This was the third drawing workshop held at the Lancaster West estate.
Children are using their imagination to help me work up designs for a mural. This will be installed in the Grenfell tower as a 3x2m mural made up of wall tiles. The tower is currently undergoing renovation and the art work will probably be located in a new community space.
Although not being run exclusively for children, adults seem very reluctant to shed their inhibitions and participate. So it's the children who are having all the fun and we have a clearly defined pattern of imagery taking shape: urban structures, especially the iconic appearance of a high rise tower; self-representation whether this is drawing oneself, or family, or referencing aspects of cultural identity. And given the age range of participants, it's not surprising that animals of an exotic persuasion, are materialising on the estate. Thankfully they are all friendly and well-behaved.
In the drawing completed at the last session we had the following:
Grenfell Tower residents had organised a Fun Day at the Lancaster West estate. It was a pleasure to be invited along and to fit art into the barbecue, face painting, sports and pony rides. This took place on the landscaped space connecting the estate with a newly built academy and leisure centre in North Kensington.
At the Fun Day, a teenager looked at a blank sheet of paper.
"What do we draw?"
"Absolutely anything you like."
I was not here to teach or instruct. Merely to facilitate creativity. An act of improvisation.
If help was needed, we did have on display a large scale drawing made on a previous workshop at the estate. This was a fantastical metropolis (children's input) with recognisable architecture from the estate (my guiding hand). At the event several children went across to copy elements of this visionary landscape. However most had the desire to draw or write what came naturally to them. A girl brought over a leaf and started to sketch this. Animals came to the fore. The cultural identity of the children also became a point of self-reflection.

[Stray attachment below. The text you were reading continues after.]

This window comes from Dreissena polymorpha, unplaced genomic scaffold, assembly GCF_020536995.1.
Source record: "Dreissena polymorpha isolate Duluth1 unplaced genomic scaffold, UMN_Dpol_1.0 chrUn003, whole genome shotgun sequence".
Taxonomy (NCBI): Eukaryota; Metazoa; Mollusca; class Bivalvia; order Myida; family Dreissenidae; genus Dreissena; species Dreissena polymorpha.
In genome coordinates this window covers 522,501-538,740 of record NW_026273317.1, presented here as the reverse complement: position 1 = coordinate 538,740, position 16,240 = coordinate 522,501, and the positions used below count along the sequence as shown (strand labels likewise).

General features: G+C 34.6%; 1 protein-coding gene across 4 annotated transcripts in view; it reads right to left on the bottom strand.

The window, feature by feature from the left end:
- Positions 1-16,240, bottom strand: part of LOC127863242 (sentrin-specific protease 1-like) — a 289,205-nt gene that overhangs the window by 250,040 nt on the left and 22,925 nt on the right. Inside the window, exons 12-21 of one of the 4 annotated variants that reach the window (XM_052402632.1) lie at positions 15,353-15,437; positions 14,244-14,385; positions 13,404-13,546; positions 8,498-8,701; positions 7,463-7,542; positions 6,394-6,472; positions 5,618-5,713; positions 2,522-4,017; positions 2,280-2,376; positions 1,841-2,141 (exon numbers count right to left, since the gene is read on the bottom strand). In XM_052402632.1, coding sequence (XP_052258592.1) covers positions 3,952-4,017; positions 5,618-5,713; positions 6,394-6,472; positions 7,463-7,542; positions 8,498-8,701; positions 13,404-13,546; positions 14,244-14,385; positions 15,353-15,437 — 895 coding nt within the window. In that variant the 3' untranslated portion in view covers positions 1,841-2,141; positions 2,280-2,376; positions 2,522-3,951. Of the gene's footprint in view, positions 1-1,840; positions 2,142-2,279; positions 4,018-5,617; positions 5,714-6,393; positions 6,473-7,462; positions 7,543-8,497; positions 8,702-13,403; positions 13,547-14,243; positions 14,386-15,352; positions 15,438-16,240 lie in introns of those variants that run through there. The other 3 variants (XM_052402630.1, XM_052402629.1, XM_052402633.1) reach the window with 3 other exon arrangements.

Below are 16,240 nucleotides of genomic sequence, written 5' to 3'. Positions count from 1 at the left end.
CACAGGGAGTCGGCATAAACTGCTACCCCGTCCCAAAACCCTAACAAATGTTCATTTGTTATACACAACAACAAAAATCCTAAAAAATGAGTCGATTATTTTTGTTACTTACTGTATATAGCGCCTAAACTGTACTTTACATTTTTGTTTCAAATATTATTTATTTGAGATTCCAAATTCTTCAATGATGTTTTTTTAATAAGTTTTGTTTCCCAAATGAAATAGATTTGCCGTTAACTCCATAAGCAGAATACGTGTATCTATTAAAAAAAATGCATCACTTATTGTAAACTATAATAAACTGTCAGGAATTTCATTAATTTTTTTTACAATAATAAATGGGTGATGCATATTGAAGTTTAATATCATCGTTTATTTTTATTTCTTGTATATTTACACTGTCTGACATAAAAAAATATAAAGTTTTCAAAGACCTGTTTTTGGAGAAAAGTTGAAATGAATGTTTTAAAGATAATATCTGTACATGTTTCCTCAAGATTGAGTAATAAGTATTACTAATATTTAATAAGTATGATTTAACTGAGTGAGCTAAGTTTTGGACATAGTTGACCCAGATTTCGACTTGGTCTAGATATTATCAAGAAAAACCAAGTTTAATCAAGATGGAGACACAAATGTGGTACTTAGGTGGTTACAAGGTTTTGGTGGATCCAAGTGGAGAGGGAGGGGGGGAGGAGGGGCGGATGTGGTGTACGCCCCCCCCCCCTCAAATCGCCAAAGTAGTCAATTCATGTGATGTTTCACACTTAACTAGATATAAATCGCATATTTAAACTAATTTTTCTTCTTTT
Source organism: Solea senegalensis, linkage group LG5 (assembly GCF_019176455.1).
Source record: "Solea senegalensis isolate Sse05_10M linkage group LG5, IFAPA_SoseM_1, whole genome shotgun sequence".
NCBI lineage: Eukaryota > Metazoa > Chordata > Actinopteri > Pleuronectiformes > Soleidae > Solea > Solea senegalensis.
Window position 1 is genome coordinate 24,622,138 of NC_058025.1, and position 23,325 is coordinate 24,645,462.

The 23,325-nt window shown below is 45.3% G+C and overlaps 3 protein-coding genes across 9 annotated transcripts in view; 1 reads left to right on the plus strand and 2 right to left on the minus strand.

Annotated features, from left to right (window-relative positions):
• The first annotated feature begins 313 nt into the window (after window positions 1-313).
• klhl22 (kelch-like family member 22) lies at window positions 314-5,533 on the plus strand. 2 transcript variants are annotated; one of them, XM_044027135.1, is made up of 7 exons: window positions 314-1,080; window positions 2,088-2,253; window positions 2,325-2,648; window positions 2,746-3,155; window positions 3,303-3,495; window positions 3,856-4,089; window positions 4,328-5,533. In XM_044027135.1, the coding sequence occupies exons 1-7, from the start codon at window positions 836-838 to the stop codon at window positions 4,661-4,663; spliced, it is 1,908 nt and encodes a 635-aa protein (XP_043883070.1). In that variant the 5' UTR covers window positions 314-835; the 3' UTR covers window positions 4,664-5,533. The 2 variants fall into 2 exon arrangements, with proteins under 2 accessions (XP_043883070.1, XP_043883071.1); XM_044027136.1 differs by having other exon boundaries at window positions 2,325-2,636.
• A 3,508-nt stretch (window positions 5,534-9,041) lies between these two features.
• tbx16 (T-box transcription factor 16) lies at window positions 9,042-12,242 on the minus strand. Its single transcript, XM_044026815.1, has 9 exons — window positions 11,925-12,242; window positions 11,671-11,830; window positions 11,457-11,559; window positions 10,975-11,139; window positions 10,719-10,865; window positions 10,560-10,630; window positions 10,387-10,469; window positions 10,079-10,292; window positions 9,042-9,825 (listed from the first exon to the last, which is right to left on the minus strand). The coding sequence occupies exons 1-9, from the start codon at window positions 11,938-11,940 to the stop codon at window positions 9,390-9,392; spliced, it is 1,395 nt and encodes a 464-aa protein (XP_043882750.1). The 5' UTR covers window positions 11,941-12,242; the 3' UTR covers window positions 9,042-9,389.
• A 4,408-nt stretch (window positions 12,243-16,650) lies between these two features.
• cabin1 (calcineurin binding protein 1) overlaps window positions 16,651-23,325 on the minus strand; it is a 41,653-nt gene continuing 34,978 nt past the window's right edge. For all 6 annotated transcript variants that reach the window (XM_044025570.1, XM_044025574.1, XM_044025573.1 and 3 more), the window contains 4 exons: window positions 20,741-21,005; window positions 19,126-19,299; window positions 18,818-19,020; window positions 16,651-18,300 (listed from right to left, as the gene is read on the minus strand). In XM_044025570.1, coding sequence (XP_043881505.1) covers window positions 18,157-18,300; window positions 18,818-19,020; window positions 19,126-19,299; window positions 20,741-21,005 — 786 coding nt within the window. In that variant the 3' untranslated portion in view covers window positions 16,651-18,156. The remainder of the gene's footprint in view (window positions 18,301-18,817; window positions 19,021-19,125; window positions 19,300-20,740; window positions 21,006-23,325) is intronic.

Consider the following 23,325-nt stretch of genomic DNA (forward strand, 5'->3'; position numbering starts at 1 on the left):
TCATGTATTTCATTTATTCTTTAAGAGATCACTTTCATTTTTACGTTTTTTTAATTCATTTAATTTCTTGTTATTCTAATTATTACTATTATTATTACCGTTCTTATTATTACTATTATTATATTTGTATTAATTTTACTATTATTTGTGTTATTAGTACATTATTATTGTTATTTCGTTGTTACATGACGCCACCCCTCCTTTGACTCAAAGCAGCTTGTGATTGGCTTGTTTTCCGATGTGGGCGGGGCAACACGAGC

One child exhibited a rare doodling quality which is often at the heart of my working mode. She started to just draw without thinking. Playing with abstraction and the feel of colours and only then deciding what she was going to do. Did she end up with a building or a flower? Or just a mark on the paper?
Back in the studio, I was able to colour in and unify all the diverse elements created by the children.
These drawing workshops on the estate are helping me to forge ideas about a mural wall tile. This will be made with residents over the coming months and sited in the new community space in the tower. I want this mural to be based on a story told to me by residents. It might be based on real life or conjured from the imagination or a combination of the two. It seems important to have a graphical representation of the Grenfell tower block. This is home.
The text that follows is based on the ideas and images created by children at the Fun Day. I am particularly haunted by a giraffe standing beside a tower block. I can see this working as a visual design. Hopefully someone will tell me the story of this giraffe and why it came to stand beside Grenfell Tower?
Picture in words
Live, laugh, love
I love you England and Morocco.
Poo and pee.
Three, four, five, six, seven.
Ground floor, 2nd floor.
The movements of a lift.
An elephant, rhinoceros and giraffe
Came to Grenfell tower
For the day.
Lionel Messi is the best.
Live, laugh, love